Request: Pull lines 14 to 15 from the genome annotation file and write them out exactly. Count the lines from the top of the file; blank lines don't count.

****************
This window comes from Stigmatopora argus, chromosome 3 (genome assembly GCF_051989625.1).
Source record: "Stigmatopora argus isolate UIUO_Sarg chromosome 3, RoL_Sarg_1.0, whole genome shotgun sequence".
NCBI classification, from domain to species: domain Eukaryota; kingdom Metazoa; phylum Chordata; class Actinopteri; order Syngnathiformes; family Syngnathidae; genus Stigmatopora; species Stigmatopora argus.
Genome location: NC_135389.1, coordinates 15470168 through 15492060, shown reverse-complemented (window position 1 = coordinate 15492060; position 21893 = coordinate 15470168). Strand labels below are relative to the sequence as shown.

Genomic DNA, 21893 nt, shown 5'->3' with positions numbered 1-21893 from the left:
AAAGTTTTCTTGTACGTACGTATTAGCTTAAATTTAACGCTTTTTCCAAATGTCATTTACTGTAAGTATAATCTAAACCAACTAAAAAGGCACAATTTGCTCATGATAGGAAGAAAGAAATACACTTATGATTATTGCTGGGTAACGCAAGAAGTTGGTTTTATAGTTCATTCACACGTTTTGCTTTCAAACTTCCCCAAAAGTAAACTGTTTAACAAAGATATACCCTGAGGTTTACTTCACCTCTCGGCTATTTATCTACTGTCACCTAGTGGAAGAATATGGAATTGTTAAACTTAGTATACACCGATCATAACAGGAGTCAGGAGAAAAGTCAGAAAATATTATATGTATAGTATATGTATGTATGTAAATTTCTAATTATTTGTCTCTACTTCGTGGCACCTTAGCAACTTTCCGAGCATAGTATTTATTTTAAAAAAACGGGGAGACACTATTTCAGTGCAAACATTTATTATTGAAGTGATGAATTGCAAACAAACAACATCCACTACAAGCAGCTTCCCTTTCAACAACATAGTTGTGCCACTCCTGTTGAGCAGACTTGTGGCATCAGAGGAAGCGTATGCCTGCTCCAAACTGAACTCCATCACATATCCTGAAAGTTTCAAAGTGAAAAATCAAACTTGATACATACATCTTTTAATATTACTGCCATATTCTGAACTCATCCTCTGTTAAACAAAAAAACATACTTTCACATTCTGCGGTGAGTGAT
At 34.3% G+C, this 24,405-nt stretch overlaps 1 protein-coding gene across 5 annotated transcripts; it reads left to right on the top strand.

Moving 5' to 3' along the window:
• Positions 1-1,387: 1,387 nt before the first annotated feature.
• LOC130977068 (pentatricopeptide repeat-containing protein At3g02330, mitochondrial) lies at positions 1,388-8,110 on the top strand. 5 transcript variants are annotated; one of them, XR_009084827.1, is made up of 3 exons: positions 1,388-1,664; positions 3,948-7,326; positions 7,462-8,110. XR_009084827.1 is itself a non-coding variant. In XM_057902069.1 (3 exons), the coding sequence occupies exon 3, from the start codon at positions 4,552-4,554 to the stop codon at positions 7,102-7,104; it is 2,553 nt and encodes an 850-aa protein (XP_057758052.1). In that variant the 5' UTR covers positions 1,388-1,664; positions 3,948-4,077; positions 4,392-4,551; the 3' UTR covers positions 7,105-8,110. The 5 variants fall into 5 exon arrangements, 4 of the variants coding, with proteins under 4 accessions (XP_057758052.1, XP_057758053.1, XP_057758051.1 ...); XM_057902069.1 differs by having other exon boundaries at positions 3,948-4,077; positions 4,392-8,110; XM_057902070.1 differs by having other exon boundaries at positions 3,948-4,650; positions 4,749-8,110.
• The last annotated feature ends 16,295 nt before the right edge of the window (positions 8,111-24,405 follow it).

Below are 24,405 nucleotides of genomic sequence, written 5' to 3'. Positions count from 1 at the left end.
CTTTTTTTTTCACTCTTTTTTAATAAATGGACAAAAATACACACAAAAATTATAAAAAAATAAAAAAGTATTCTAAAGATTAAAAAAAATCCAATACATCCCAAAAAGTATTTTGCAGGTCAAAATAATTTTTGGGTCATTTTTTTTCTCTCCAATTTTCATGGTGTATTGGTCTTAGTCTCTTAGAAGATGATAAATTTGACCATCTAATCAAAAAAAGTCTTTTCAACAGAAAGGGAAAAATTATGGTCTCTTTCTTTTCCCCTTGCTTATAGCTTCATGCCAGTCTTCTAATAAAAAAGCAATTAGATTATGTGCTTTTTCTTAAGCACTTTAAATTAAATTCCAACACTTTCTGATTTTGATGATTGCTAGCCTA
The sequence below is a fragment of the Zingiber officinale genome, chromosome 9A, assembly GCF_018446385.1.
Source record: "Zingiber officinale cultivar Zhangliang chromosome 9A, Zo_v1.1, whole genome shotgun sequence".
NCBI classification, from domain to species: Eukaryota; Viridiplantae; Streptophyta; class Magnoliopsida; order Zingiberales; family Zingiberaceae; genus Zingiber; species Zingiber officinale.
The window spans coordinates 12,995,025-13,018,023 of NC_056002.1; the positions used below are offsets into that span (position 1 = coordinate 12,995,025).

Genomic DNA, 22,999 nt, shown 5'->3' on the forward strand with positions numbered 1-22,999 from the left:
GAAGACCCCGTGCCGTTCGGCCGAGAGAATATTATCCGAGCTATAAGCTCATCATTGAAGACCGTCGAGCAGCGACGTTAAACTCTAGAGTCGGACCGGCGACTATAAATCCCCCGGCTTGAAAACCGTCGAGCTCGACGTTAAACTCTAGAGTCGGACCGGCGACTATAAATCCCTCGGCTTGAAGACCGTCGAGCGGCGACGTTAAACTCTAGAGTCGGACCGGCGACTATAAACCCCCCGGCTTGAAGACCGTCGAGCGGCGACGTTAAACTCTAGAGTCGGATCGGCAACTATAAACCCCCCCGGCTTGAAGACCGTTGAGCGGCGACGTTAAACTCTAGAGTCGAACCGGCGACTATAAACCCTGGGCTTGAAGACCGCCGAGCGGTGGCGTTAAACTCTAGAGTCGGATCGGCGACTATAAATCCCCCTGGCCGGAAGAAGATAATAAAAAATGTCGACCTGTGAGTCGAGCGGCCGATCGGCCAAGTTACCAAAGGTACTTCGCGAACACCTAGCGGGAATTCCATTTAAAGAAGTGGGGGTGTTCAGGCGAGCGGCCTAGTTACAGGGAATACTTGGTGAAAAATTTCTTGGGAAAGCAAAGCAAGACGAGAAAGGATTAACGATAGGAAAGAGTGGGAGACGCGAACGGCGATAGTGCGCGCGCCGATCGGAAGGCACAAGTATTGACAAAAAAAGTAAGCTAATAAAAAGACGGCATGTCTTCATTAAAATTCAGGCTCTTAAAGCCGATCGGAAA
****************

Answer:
The sequence below is a fragment of the Zingiber officinale genome, chromosome 9A, assembly GCF_018446385.1.
Source record: "Zingiber officinale cultivar Zhangliang chromosome 9A, Zo_v1.1, whole genome shotgun sequence".